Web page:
Andrew Strom is Associate General Counsel of SEIU Local 32BJ.
On April 13th, the Fifth Circuit issued a decision in McKinney v. Creative Vision Resources, LLC, reversing a District Court’s grant of injunctive relief under Section 10(j) of the National Labor Relations Act. So far, the decision has not garnered a lot of attention, but in Texas, Louisiana, and Mississippi, it will make it much harder for the NLRB to rein in employers who flout the law.
The case involved a group of workers, known as “hoppers,” who work the back end of garbage trucks In an illustration of the fissured economy at work, the waste disposal company, Richard’s Disposal, Inc., did not employ the hoppers directly, but instead hired a contractor to provide hoppers. Then, in 2010, Richard’s replaced its contractor with a new entity, Creative Vision, owned by the son of Richard’s owner. Creative Vision hired the hoppers who had worked for the contractor, and under well-established labor law doctrine, was required to recognize and bargain with the hoppers’ union. But, Creative Vision refused to recognize or bargain with the union.
The union filed its charge against Creative Vision on June 17, 2011. Unfortunately, the NLRB Regional Director didn’t issue a complaint against Creative Vision until March 30, 2012, and the Board didn’t file its petition for injunctive relief until July 25, 2012. Then, the District Court waited until July 8, 2014 to issue the preliminary injunction. When the case got to the Fifth Circuit, the employer essentially conceded that that the Board had established a likelihood of success on the merits. The statute provides that the district court has jurisdiction to grant the Board “such temporary relief or restraining order as it deems just and proper.” While the circuit courts have applied slightly different tests, the Fifth Circuit agreed that the “just and proper” test incorporates general principles of equity. In other words, the “just and proper” test is consistent with the Supreme Court’s directive that a party seeking a preliminary injunction must establish “that he is likely to succeed on the merits, that he is likely to suffer irreparable harm in the absence of preliminary relief, that the balance of equities tips in his favor, and that an injunction is in the public interest.”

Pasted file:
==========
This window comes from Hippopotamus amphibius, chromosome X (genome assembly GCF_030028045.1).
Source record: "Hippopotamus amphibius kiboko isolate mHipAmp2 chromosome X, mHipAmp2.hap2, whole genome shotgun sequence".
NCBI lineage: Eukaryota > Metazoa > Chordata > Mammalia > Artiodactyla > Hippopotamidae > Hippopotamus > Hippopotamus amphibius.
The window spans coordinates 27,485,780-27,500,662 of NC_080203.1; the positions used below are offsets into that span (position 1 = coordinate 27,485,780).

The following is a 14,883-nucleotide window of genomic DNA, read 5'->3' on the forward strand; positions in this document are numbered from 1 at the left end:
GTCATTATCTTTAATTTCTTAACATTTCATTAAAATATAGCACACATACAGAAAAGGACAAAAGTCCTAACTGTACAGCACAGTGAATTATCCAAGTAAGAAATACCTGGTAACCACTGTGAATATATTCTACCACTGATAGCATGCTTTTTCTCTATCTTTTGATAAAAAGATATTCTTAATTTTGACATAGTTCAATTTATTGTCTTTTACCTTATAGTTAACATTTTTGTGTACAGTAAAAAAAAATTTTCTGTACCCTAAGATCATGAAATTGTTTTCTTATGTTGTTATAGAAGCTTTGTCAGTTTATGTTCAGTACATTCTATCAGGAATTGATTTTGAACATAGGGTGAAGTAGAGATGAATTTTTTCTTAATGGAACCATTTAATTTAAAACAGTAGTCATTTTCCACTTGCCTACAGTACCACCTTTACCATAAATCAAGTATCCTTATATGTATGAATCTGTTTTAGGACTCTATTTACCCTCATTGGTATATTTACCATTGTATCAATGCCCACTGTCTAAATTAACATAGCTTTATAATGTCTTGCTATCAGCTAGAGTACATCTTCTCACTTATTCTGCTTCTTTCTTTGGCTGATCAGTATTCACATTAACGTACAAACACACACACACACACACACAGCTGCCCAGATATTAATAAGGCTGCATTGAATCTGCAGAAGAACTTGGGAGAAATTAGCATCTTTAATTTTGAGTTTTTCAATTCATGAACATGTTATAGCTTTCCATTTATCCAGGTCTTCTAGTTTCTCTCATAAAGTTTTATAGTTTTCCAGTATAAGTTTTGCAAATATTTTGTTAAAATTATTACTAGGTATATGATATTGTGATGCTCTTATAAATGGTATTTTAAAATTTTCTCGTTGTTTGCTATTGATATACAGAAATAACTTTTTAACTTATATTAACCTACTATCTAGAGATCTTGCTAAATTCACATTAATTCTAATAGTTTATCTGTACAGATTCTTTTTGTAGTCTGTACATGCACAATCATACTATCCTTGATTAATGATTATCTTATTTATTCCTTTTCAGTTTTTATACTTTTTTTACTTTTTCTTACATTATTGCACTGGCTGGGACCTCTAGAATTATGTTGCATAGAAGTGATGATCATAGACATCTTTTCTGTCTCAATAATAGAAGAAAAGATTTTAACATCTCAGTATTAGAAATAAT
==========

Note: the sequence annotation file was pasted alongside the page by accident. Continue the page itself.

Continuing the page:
The standard of review when a district court grants a preliminary injunction is supposed to be a deferential “abuse of discretion” standard. Here, in finding that the District Court abused its discretion, the Fifth Circuit invented a new standard out of whole cloth. The Court held that a Section 10(j) injunction may only be employed in the event of “egregious” unfair labor practices, which it defined as those violations that “lead to exceptional injury as measured against other unfair labor practices.” The Court held that the district court erred because it did not explain “how Creative Vision’s work force or the union suffered egregious or otherwise exceptional harm….” The statute says nothing about Section 10(j) being limited to “egregious” cases. In other contexts, the Fifth Circuit has granted preliminary injunctions without finding that the conduct at issue was particularly “egregious.” In fact, the Court has explained that “when the threatened harm is more than de minimis, it is not so much the magnitude but the irreparability that counts for purposes of a preliminary injunction.”
Typically, harm is considered irreparable where there is no adequate remedy at law such as monetary damages. This was precisely the case here. Where, as here, there is an initial refusal to bargain, the NLRB has never attempted to compensate workers for the years between the employer’s initial refusal to bargain and the entrance of an enforceable order. Instead, the standard Board remedy is simply a prospective bargaining order. More than forty years ago, the D.C. Circuit pointed out the obvious: “a prospective-only doctrine means that an employer reaps from his violation of the law an avoidance of bargaining which he considers an economic benefit.” But, recognizing that workers will never obtain a recovery for the loss of their statutory rights, the Board has tried to mitigate the harm by seeking preliminary injunctions under Section 10(j) of the NLRA when employers refuse to bargain for an initial collective bargaining agreement. In 2006, then-NLRB General Counsel Ronald Meisburg, a Bush-appointee, issued a memorandum encouraging NLRB Regional Directors to pursue preliminary injunctions in these cases.
The Second Circuit, the Seventh Circuit, and the Ninth Circuit have all recognized that an employer’s initial refusal to bargain causes irreparable harm. This is not surprising because, as the Seventh Circuit observed, the Board’s “forward-looking order cannot fully compensate the employees … for the variety of benefits that good-faith collective bargaining with the Union might otherwise have secured for them in the present.” Instead of trying to rewrite the NLRA, the Fifth Circuit should have applied traditional equitable principles and found that the preliminary injunction issued by the District Court was “just and proper.”